Boehner on Baltimore Cops: ‘If These Charges Are True, It’s Outrageous’
Policy + Politics

Boehner on Baltimore Cops: ‘If These Charges Are True, It’s Outrageous’

REUTERS/Sait Serkan Gurbu

House Speaker John Boehner said that relations between black communities and police have reached the level of a national crisis after six Baltimore police officers were charged with homicide in the death of of Freddie Gray. 

The 25-year-old Gray suffered a fatal spinal cord injury while in police custody, and his death sparked protests and riots last week. The officers involved were charged with murder and manslaughter. 

“Public servants should not violate the law,” Boehner said in an interview on NBC’s Meet the Press. “If these charges are true, it’s outrageous and it’s unacceptable.” 

Related: Of All the Solutions to Baltimore’s Woes, Just One Can Work 

Gray was the latest black man killed by police following similar incidents in Ferguson, New York City and elsewhere that have sparked a national conversation about race and police brutality. 

Gray’s death has again raised interest in providing body cameras to police officers. On Friday, the Justice Department announced that it would pursue a $20 million pilot program. Separately, President Obama proposed new funding in his 2016 budget proposal to provide police departments across the country with body cameras. 

The idea has support from lawmakers on both sides of the aisle. During the same interview, Boehner said believes federal dollars should be used to help buy body cameras for police officers as a way to reduce or prevent potentially violent or inappropriate confrontations between police and citizens. 

“We have got a lot of police grants that we already have on the books that can be used for this. Why not?” the speaker said. 

Other lawmakers, however, say that there are other ways to address the situation in Baltimore and the many problems from which it manifested. 

During an interview on CNN’s State of the Union today, Rep. Chris Van Hollen (D-MD) said Congress needs to address severe poverty plaguing cities like Baltimore. He said investing money in education and job training is essential to fighting the systemic problems apparent in impoverished neighborhoods across the country.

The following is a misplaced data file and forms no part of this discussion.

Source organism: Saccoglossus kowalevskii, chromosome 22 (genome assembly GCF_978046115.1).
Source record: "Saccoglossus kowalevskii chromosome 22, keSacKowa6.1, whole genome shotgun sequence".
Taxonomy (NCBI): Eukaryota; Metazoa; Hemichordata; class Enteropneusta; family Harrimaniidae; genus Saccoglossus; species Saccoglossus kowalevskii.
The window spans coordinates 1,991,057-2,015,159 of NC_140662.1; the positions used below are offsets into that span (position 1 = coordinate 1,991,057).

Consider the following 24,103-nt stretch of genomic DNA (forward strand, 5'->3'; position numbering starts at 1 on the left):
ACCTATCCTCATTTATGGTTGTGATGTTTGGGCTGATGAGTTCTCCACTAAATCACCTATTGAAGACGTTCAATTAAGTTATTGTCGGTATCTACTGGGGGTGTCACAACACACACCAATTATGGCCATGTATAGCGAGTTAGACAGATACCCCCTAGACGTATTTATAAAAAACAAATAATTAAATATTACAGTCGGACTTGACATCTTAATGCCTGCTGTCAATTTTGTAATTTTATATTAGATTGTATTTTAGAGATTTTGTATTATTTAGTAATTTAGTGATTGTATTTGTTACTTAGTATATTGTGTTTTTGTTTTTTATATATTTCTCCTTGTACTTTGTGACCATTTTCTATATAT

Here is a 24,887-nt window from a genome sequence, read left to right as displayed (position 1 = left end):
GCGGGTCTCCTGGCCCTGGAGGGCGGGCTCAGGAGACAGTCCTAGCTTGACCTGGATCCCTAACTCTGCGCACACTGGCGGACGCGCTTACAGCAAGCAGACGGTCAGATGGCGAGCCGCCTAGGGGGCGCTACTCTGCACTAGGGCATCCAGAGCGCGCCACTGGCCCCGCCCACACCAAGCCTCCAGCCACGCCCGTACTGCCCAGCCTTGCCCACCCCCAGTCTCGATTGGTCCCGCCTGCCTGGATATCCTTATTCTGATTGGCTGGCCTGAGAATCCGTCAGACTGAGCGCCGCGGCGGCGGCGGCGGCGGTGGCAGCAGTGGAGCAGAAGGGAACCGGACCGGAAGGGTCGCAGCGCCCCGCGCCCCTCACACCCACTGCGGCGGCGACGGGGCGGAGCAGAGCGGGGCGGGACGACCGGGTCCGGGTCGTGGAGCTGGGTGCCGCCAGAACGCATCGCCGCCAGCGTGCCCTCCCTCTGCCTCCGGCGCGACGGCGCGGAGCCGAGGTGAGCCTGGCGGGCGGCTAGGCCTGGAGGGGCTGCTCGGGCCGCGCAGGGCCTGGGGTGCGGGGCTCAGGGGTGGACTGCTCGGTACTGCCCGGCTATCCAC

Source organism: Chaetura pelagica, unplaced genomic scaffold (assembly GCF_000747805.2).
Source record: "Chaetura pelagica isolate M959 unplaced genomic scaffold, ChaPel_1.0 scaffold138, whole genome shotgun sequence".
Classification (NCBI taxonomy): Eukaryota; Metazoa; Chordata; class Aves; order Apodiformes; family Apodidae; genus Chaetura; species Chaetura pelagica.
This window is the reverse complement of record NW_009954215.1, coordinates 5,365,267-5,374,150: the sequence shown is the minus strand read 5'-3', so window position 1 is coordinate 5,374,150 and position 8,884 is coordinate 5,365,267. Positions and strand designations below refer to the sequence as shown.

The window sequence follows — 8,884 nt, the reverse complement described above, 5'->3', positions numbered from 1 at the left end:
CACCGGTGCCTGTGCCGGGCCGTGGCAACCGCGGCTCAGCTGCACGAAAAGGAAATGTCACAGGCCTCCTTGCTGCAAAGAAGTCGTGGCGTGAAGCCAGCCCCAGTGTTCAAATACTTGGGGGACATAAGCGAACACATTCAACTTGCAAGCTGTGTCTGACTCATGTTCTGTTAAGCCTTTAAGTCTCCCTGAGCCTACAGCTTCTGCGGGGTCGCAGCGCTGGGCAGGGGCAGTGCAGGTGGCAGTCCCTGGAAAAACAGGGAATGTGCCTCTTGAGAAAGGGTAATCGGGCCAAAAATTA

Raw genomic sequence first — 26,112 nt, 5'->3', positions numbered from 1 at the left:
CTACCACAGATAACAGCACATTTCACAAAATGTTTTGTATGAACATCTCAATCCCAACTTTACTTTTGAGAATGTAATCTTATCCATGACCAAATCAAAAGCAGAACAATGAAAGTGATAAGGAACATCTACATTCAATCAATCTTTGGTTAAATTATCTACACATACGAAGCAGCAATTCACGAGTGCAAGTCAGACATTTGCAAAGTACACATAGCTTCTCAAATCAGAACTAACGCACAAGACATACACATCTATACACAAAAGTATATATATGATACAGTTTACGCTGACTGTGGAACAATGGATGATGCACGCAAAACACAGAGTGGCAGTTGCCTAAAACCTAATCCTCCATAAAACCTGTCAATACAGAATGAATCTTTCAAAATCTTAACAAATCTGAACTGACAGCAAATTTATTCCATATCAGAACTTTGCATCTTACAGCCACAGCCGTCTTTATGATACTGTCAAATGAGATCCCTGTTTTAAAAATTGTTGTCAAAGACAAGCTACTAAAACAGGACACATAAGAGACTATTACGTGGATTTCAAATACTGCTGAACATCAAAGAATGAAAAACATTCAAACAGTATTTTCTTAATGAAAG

"There are a whole constellation of problems here, but there are some systematic underlying problems that should be addressed by government, both at the local level, the state level, the federal level," Van Hollen said. 

He slammed the Republicans’ budget proposal for undermining programs that help poor communities, and would make conditions even “worse for places like Baltimore.” 

Related: Riots Could Leave Baltimore’s Economy Reeling for Years 

The GOP budget aims to balance the budget over the next decade by cutting about $5.3 trillion total spending — with much of that coming from entitlement programs. 

Boehner and other Republicans defend the cuts saying they cause Americans to be “dependent” on the government’s help. 

"Our government spends hundreds of billions of dollars a year on well-intentioned programs designed to help people get out of poverty. We've been doing this for decades," Boehner told reporters on Thursday. "But from what we've seen around the country, it's clear that this approach is not working." 

Top Reads from The Fiscal Times: